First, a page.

Textile Design Studio

Methods of Dyeing

Dyeing…

 

  1. Giving color decoration to fabric after it has been finished is known as dyeing. When the yarns are woven into the fabric the interesting and intricate design of weavers being to add beauty as well as service ability. The various finishing processes suggest additional means to enhance the appearance of newly from fabric. It remains for the dyeing and printing processes to provide beauty and delight to the eyes. Both these processes add color to the fabric. In the dyeing process fabric yarns or fabric is immersed in a solution of dyestuff and is then saturated with dye.

  2. SELECTION OF DYE
    To select the proper dye for a fiber it is necessary to know which dye have an affinity for the vegetable, animal, manmade synthetic fiber. In general the dye used for cotton and Lenin may be used for viscose and cupramanium rayon but it is necessary to produced a special class of dye for dictate.                                                                                                                               TYPES
  1. DIRECT DYE – When a dye, color the fabric directly with one fabric operation of immulsion without using the acid of fixing agent, the dye is said to be direct dye. Direct dyes are the easiest to produce, simplest to apply and cheapest in their initial cost as well in application. They are not fast to washing and to light.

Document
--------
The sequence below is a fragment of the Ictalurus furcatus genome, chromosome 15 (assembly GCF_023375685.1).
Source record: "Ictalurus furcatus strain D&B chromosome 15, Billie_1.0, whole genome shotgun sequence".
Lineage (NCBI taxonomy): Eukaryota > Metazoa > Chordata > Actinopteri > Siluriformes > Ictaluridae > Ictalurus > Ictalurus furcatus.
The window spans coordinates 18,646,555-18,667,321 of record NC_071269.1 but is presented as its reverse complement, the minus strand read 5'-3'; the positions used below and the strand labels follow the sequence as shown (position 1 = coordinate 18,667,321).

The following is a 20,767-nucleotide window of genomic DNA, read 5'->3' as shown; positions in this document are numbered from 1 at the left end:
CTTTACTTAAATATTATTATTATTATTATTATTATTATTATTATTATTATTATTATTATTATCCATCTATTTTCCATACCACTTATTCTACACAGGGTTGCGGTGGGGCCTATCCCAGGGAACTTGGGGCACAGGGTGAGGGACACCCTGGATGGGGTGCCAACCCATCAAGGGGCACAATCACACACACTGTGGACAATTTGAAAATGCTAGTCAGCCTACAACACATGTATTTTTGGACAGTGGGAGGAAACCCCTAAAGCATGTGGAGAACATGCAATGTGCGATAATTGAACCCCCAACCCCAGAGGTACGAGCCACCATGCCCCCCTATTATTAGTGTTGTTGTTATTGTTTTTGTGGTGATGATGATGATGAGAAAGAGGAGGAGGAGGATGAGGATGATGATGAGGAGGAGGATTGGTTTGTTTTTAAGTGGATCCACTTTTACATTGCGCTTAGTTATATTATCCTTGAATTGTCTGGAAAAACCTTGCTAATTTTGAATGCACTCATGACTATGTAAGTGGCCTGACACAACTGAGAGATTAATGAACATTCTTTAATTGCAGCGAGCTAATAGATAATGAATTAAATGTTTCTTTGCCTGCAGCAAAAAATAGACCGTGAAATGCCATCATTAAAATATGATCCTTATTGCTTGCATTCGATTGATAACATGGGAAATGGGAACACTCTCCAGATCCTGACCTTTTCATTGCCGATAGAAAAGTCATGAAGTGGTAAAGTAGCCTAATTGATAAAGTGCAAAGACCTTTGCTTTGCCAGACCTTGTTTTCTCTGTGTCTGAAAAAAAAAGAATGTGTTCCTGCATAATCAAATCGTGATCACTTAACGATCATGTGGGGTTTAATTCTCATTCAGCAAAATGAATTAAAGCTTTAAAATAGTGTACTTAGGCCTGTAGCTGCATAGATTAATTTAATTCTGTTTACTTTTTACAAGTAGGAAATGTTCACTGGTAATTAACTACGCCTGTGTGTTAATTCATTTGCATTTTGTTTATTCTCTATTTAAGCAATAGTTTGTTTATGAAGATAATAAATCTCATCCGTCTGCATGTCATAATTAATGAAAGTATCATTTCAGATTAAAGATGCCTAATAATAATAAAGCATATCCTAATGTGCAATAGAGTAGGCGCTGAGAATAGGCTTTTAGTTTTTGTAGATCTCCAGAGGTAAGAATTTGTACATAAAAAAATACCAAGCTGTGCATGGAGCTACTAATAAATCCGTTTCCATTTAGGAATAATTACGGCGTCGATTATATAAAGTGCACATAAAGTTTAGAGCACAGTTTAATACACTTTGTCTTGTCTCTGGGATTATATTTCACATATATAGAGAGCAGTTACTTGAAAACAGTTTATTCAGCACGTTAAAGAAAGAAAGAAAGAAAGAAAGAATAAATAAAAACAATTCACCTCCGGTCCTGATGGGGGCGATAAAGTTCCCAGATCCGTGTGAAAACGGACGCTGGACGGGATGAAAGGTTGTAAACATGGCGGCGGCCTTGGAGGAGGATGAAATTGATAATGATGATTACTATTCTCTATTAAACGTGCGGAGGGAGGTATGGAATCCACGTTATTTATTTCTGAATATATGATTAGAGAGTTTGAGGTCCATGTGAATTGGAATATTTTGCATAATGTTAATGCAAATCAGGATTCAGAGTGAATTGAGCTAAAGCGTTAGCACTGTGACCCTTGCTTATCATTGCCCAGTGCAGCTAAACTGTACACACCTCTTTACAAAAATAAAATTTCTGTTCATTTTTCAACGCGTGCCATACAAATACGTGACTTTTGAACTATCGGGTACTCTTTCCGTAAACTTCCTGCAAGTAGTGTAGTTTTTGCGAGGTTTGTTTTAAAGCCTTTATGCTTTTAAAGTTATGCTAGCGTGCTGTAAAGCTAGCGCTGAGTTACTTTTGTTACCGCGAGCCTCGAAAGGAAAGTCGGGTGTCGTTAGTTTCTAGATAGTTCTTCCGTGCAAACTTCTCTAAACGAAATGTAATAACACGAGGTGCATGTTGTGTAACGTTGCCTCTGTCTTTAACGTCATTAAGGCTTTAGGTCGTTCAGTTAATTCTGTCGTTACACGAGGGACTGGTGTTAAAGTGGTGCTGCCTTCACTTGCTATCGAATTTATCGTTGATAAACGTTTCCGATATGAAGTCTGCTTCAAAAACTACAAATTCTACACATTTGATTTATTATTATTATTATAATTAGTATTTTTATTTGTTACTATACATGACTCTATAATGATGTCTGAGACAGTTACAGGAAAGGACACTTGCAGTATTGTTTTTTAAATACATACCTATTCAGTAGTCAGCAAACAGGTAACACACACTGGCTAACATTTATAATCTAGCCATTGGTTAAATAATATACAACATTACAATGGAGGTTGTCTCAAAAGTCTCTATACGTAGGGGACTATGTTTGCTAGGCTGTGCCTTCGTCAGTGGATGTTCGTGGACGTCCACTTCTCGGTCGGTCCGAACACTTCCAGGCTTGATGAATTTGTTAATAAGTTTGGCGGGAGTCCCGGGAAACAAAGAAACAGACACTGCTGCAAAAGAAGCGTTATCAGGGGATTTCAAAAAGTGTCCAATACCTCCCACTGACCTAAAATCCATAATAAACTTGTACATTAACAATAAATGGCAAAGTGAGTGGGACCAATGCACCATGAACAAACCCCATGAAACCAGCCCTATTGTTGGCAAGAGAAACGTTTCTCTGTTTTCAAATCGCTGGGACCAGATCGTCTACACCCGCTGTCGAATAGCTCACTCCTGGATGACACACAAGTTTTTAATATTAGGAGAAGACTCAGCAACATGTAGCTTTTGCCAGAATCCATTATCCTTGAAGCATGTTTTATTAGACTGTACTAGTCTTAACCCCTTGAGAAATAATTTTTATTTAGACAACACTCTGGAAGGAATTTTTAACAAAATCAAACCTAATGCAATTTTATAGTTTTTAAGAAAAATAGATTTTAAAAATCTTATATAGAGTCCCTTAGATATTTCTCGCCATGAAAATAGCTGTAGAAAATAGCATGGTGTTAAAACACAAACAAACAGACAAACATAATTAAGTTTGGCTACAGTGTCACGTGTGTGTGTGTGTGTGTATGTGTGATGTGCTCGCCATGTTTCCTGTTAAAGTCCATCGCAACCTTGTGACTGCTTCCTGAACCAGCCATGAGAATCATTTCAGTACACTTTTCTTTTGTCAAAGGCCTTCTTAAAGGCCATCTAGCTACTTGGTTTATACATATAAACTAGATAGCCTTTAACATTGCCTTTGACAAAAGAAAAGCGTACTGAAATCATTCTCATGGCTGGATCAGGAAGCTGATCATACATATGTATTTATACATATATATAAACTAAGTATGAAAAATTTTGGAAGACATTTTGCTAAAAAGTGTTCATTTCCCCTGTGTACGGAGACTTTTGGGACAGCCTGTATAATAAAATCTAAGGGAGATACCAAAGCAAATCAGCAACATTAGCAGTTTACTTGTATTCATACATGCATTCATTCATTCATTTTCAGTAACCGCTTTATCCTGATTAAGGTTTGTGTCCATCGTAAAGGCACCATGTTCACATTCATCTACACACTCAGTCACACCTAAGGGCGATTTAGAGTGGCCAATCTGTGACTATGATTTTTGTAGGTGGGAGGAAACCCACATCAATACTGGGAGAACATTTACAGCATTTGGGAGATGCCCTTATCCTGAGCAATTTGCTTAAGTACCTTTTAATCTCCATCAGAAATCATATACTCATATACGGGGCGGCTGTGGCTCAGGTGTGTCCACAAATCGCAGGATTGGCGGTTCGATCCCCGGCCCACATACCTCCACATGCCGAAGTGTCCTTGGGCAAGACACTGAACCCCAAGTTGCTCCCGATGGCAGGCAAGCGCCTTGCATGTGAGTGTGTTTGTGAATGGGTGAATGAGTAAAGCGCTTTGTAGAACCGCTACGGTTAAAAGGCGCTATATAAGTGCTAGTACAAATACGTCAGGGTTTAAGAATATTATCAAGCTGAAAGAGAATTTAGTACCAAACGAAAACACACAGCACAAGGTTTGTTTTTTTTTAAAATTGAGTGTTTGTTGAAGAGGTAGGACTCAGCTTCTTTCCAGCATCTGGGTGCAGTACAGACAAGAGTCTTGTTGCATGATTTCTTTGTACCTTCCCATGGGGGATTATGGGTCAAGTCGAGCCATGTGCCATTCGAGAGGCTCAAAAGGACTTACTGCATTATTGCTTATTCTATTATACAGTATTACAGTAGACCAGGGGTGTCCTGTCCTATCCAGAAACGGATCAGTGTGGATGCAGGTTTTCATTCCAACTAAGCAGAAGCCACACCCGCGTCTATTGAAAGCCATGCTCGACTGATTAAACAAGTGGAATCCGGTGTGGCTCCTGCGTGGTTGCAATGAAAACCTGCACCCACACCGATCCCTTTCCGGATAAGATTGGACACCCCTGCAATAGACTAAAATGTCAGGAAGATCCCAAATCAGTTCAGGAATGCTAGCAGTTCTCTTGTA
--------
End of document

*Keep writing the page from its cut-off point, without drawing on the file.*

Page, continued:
MORDANT – A dye that has an affirmity for one type of fiber may not suit to the other side of fabric containing a mixture of fabric by using a mordant in the dye bath. Salts of metal and tannic acids are typical examples of such chemical agents.

    NATURAL DYES – Primitive man obtained dyes from flower, nuts berries and other from of flowers and vegetable and animal sources. These sources have provided such natural dyes throughout civilization. They are no longer used in quantity by the dyeing industry. But they are still used in many parts of world for handicrafts.